Wade Omachi has an uneasy smile, as if he’s had to teach himself each contour of it individually. But what he lacks in apparent joviality he more than makes up for in his clothes and manner. When Wade goes out, he wears a ten-gallon hat over his black ponytail, flared bluejeans with a patch of oil paint brush strokes on the front of each thigh, and a paisley necktie with the American flag on it. He greets everyone as if he’s welcoming them to his house, except when he’s actually welcoming them to his house, in which case he’s usually distracted by his work.
Wade is a painter. He paints Los Angeles sunsets that take up his entire canvasses and look like an Amazon rainforest on fire. He was a painter in the 60s, and he was a painter in the 70s, and when his friends all gave up and got real jobs in the 80s, he stuck with it. He supported himself as a stonemason, and those years out in the sun have weathered and darkened and creased his face like an old indian. He’s some percentage Cherokee, to be fair, but who the hell isn’t? When his friends got rich in the 90s, he got rich with them, getting hired to paint murals on mansions and do mosaics around olympic-sized swimming pools. His friends never changed much, they just switched from acid to coke. Wade never changed at all.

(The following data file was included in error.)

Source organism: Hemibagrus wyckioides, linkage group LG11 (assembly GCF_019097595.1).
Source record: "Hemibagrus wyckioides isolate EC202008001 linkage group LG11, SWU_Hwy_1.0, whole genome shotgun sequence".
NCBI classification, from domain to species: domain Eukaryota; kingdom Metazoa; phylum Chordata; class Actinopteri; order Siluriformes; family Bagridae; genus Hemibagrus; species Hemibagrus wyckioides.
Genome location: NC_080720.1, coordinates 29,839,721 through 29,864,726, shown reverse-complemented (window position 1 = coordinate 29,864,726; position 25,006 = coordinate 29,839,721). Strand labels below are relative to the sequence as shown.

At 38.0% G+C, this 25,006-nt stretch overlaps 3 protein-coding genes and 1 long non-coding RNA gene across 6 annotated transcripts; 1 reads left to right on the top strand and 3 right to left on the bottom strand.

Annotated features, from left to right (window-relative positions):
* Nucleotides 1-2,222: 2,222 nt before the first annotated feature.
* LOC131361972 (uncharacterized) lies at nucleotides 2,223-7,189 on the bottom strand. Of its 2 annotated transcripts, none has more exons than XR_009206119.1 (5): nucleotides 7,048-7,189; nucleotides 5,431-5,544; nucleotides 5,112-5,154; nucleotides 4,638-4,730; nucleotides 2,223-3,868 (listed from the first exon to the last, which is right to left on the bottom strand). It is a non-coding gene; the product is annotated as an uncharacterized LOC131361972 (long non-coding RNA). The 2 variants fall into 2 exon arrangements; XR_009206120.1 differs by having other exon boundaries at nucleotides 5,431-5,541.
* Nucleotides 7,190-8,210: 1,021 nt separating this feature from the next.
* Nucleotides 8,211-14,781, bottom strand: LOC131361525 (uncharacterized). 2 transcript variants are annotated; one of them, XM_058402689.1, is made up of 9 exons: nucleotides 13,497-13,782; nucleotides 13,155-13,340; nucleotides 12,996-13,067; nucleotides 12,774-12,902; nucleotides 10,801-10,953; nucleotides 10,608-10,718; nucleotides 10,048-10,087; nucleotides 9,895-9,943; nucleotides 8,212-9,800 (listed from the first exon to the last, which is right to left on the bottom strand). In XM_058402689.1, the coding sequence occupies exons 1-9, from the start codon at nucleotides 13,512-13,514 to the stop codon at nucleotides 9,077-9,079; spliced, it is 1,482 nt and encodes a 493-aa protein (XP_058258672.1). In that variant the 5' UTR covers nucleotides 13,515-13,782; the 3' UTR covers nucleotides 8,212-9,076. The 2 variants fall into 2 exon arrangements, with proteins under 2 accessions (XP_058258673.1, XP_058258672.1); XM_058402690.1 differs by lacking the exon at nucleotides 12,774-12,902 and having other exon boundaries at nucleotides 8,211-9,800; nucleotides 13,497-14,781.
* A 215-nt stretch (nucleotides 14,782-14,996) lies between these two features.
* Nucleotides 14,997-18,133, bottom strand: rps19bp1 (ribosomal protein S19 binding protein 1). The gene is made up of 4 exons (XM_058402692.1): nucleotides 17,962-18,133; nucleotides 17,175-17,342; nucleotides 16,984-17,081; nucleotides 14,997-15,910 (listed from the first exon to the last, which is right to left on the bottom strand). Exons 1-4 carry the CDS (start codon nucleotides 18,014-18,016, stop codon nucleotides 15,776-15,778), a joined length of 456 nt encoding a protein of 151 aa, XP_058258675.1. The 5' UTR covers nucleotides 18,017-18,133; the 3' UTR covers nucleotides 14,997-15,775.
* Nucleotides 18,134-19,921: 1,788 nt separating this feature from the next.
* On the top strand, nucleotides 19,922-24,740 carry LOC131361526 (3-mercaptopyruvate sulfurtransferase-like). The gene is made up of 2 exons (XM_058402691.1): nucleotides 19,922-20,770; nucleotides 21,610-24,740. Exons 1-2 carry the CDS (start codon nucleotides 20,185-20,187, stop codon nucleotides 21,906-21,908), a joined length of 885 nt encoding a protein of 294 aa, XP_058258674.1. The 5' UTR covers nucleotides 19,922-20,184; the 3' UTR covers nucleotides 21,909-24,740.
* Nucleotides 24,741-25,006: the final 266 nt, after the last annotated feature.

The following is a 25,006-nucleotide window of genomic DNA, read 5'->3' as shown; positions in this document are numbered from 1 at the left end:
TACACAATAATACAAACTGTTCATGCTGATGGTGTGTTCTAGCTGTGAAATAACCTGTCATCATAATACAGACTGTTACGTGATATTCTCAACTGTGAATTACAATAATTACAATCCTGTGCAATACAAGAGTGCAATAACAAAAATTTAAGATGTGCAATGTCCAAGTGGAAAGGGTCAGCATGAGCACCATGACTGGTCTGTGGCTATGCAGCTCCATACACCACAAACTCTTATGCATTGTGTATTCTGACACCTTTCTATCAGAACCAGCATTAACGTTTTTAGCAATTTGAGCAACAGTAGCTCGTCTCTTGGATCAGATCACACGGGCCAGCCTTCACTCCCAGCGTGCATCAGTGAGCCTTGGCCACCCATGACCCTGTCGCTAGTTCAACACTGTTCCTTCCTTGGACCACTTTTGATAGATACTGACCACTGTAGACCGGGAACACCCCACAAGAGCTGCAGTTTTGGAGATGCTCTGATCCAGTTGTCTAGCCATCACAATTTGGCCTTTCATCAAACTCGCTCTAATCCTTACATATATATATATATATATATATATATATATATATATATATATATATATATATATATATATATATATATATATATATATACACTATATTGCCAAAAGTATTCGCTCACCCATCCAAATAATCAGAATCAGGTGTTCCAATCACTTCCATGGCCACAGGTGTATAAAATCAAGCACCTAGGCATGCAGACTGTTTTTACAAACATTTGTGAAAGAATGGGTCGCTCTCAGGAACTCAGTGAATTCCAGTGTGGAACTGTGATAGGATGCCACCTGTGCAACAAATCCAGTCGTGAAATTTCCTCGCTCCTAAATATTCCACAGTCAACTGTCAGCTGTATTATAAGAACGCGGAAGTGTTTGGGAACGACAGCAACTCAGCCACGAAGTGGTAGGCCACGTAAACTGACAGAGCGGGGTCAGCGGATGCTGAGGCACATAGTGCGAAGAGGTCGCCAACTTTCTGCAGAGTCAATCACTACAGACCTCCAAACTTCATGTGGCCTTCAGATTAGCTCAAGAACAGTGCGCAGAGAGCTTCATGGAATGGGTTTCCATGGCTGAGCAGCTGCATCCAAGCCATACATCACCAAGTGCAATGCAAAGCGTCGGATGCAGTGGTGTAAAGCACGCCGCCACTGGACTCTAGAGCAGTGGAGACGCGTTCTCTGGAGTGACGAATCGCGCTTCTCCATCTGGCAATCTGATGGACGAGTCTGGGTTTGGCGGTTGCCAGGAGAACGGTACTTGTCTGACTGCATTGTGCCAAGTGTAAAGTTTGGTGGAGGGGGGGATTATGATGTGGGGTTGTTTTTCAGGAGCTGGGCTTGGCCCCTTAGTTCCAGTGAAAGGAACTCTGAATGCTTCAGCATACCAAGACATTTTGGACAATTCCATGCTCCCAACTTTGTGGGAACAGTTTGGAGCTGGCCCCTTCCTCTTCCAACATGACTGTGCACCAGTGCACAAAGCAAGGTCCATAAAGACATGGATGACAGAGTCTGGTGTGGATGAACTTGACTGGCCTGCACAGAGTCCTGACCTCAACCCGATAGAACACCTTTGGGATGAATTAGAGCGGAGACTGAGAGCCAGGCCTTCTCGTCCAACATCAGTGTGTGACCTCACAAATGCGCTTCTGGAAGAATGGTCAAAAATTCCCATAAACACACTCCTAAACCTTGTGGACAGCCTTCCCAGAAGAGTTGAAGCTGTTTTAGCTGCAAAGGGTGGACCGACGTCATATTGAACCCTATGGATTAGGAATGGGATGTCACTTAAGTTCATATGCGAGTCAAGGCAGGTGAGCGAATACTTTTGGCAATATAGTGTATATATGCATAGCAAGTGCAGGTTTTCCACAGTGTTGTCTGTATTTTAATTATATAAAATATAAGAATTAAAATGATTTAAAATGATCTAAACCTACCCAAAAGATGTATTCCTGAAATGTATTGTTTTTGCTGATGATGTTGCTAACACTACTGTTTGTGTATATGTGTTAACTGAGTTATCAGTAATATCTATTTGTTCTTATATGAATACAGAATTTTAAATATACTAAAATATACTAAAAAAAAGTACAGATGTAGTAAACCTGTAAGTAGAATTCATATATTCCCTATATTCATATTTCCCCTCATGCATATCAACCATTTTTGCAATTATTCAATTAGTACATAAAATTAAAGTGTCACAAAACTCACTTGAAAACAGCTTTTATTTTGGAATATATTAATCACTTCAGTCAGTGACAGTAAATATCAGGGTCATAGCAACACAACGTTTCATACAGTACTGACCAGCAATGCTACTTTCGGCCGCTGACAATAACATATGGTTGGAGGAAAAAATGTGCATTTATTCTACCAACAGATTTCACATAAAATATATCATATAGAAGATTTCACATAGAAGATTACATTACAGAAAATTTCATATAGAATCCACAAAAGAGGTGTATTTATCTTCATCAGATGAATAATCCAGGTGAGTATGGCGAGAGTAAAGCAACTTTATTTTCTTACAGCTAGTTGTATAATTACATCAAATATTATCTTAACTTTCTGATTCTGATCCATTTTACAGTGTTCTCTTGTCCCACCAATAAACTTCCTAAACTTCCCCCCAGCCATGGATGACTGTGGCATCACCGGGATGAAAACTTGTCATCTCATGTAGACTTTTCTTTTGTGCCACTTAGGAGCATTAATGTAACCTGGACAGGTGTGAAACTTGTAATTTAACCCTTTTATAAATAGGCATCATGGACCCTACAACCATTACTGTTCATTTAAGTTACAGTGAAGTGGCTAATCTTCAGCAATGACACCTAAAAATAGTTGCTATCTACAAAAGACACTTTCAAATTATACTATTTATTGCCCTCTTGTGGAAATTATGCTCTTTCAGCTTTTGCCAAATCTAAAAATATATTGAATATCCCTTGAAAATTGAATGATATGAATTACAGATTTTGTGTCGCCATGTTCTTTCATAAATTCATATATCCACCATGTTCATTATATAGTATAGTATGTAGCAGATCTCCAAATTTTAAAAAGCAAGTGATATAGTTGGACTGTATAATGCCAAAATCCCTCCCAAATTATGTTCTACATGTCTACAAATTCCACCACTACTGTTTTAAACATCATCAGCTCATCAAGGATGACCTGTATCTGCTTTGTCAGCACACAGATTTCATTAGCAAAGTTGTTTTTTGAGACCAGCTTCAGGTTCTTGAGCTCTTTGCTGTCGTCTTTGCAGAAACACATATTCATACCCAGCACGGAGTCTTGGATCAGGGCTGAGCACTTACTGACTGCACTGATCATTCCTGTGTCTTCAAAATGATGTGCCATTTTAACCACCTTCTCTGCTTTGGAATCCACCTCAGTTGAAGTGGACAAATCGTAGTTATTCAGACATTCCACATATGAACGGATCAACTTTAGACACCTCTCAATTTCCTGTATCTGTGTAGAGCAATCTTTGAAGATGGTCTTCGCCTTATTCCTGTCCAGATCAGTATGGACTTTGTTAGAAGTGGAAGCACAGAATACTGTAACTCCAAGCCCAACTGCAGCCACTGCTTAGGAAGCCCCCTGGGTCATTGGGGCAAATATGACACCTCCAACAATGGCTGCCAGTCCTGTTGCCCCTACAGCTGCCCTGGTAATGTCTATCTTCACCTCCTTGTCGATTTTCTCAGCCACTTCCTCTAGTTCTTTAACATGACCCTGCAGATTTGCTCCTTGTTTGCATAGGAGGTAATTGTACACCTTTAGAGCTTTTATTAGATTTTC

When Wade talks, it’s always as if he’s dictating the words from somewhere inside a daydream. He pauses for too long, he drifts from subject to subject, he smiles at things that no one has said. But through sheer persistence he’s become sort of a fixture at his local polling station; he’s volunteered every year since he moved to the precinct in ’89. He knows his way around, and he’s the defacto manager now whenever an election rolls around. When the polls are open, he never sits down, always paces. He greets voters by name, and when some saucy old lady has the audacity to wink or wave at him, he flirts right back. And when night falls and he rides his motorcycle back to his two-story apartment in its authentic replica Spanish villa, he has to admit to himself that he’s made good, even though that was never his intention.